An academic from the University of Plymouth is to play an integral role in raising scientific and public awareness of the increasing threats posed by geohazards.
Dr Irene Manzella, Lecturer in Engineering Geology and Geohazards, has been nominated by the Geological Society as a deputy theme leader for its forthcoming work around Geohazards, Geoengineering and Georesilience.
A programme of work will involve the development of innovative interdisciplinary activities, public engagement events and networking opportunities.
All of that will be aimed at bringing together researchers from all disciplines, along with members of the public, NGOs and policy makers to foster new collaborations and develop cutting-edge knowledge.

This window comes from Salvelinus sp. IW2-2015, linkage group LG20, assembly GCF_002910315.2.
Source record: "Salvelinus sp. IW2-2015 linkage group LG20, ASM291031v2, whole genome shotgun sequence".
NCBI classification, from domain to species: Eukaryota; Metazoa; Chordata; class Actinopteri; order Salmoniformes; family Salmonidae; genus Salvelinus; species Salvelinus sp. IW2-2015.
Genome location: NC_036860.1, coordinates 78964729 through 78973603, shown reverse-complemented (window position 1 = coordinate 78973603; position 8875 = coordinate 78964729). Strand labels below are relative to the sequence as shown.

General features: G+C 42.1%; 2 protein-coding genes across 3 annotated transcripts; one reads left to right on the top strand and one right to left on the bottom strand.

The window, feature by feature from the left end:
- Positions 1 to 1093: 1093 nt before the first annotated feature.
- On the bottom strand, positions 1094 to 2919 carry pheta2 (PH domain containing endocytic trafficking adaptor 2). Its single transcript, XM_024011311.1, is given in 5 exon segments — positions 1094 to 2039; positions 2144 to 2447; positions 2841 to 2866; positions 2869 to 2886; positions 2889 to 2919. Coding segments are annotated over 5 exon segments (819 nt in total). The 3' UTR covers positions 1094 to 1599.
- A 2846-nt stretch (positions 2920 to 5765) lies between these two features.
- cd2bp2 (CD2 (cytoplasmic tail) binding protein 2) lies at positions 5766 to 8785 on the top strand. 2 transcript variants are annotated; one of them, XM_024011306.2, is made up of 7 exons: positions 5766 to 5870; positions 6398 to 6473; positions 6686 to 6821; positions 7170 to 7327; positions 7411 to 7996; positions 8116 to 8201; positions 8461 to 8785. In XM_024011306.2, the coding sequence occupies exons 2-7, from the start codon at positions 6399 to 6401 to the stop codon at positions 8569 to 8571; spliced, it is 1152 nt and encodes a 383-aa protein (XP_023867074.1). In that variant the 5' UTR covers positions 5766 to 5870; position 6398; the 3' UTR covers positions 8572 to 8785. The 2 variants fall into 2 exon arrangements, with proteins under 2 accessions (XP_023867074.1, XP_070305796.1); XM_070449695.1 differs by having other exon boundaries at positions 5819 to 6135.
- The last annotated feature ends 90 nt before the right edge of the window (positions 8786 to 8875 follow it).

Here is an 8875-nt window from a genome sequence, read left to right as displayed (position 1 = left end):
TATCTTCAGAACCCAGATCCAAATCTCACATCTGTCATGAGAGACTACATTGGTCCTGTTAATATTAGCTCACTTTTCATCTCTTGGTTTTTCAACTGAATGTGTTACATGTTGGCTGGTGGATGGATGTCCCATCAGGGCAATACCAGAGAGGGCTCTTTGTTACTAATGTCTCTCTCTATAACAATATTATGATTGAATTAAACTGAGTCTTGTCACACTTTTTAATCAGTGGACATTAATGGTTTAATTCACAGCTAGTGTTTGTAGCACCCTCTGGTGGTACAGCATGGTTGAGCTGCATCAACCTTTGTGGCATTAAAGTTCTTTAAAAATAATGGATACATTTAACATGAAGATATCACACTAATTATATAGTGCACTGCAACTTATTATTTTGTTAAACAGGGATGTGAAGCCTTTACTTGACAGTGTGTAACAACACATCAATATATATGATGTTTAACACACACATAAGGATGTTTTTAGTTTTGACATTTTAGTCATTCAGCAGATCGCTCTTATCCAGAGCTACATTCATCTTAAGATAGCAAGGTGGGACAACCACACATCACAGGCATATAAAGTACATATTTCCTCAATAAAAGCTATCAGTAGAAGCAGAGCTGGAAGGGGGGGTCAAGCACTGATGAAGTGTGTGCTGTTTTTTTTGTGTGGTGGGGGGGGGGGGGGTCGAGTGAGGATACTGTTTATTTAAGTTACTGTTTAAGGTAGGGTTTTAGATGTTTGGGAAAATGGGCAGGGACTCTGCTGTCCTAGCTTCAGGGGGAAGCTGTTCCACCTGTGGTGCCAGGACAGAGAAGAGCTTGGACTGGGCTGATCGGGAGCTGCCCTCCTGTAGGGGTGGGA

Dr Manzella’s nomination is recognition of her expertise in multiple and complex hazards, geoengineering and resilience. She is currently working on several projects on these topics including two funded by the Natural Environment Research Council.
The first - Tsunamigenic mass flows at Stromboli Volcano - is focused on the island of Stromboli, off the coast of Italy, and aims to assess how landslides and mass flows caused by eruptions can trigger potentially devastating tsunamis.
She is also the Plymouth lead on SENSUM, a £1.2million project which aims to develop new monitoring technologies that will reduce risks related to landslides and floods. She said: